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Dealer Wants Car Back - Wants More Money Lewiston ID

When you sign a contract to buy with a loan, or to lease, the dealer attempts to find a finance company or bank that will approve you under the terms you agreed to in your contract. Somewhere in your contract or in a separate document, often called a bailment agreement, this condition is spelled.

Twin River Motors
(208) 743-3456
222 Thain Rd
Lewiston, ID

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Larry Miller Honda of Boise
(208) 947-6685
7710 Gratz Dr
Boise, ID
 
Can Do Auto Credit
(208) 847-1967
187 N 4th St
Montpelier, ID

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Rathdrum Motors
(208) 687-8741
13785 W Highway 53
Rathdrum, ID

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Combs Car Corral
(208) 455-3473
4102 Cleveland Blvd
Caldwell, ID

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Dave Smith Motors
8006358000 x 1506
210 Division Street North
Kellogg, ID
Car Makes
Chevy, GMC, Buick, Cadillac, Chrysler, Dodge, Jeep, Ram
Hours
7am-7pm Monday through Saturday
Prices and/or Promotions
Hassle Free Buying

Auto Sense Llc
(208) 331-8590
2343 W Fairview Ave
Boise, ID

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Findlay Hyundai
(208) 619-2500
1665 E Edmonton Ave
Post Falls, ID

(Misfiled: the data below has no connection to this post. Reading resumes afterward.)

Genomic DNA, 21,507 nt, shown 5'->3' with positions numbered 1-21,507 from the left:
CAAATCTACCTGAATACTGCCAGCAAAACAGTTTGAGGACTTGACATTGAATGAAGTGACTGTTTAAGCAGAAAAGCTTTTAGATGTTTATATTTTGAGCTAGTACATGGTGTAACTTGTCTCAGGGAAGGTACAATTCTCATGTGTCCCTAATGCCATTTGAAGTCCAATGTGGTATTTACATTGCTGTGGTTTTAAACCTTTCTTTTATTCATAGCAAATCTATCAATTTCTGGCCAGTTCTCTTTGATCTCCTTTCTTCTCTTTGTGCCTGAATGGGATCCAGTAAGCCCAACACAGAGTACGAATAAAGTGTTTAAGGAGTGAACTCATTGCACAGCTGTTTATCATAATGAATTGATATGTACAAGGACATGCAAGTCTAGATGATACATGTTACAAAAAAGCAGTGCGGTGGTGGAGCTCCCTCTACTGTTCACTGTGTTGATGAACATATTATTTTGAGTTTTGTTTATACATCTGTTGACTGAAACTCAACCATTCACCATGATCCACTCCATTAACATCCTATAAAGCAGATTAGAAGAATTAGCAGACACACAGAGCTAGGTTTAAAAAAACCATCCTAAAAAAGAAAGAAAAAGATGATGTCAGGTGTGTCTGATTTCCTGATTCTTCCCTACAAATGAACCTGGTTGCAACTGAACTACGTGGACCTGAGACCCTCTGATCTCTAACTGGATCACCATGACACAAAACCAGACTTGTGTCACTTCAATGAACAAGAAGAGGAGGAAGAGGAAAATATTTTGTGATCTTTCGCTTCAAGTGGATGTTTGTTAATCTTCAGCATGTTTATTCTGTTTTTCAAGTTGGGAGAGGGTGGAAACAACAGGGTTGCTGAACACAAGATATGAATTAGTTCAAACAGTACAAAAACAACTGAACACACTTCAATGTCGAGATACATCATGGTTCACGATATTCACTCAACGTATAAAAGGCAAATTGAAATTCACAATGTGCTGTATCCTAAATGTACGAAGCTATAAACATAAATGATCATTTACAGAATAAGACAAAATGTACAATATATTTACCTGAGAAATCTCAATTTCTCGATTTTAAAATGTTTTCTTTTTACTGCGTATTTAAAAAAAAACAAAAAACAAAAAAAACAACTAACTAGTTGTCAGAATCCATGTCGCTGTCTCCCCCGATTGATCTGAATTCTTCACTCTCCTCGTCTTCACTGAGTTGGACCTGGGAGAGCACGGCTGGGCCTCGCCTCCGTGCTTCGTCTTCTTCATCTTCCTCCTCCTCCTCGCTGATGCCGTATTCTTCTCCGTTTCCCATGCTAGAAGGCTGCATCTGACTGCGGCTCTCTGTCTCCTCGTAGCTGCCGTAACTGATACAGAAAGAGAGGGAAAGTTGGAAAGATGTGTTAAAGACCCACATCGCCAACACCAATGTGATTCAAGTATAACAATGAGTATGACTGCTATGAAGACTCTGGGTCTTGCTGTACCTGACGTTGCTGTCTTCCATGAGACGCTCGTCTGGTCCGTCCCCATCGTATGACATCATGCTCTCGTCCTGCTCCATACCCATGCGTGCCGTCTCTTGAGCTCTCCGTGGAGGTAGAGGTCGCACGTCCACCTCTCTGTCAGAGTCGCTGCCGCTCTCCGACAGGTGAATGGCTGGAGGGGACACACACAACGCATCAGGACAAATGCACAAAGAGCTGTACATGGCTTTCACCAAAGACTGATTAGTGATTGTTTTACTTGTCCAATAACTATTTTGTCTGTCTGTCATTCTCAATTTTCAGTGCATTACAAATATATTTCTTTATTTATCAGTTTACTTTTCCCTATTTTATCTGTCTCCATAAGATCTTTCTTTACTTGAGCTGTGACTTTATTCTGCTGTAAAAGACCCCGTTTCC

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College Boulevard Auto Sales
(208) 377-9711
4829 W Chinden Blvd
Boise, ID

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Broadway Ford Used Cars
(208) 522-9147
960 Northgate Mile
Idaho Falls, ID

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Dealer Wants Car Back - Wants More Money

It happens every day. You buy or lease a car from a dealer. He calls you a few days or a couple of weeks later and wants his car back, or asks you to sign a new contract with higher payments. Is this a scam? Is it legal?

First, let's understand some fundamentals of car financing. Car dealers don't finance or lease cars. When you sign a contract to buy with a loan, or to lease, the dealer attempts to find a finance company or bank that will approve you under the terms you agreed to in your contract. Somewhere in your contract or in a separate document, often called a bailment agreement, this condition is spelled out.

Essentially, it says that you agree to let the dealer arrange your car financing on your behalf, and that, if he can't find a finance company or bank to approve you and accept your loan or lease, then the deal isn't final. In this case, you will either be asked to return your car, get a co-signer, or sign a new contract for new terms that are acceptable to a finance company the dealer has contacted. Most likely, the option to return your vehicle won't be mentioned because the dealer does not want to lose this deal.

This is perfectly logical since the dealer wants to paid for his car and if a finance company can't be found who will accept the deal and pay him, the car still belongs to the dealer.

We often get emails from consumers who are in this situation and they frequently ask if they can simply keep the car and refuse to sign a n...

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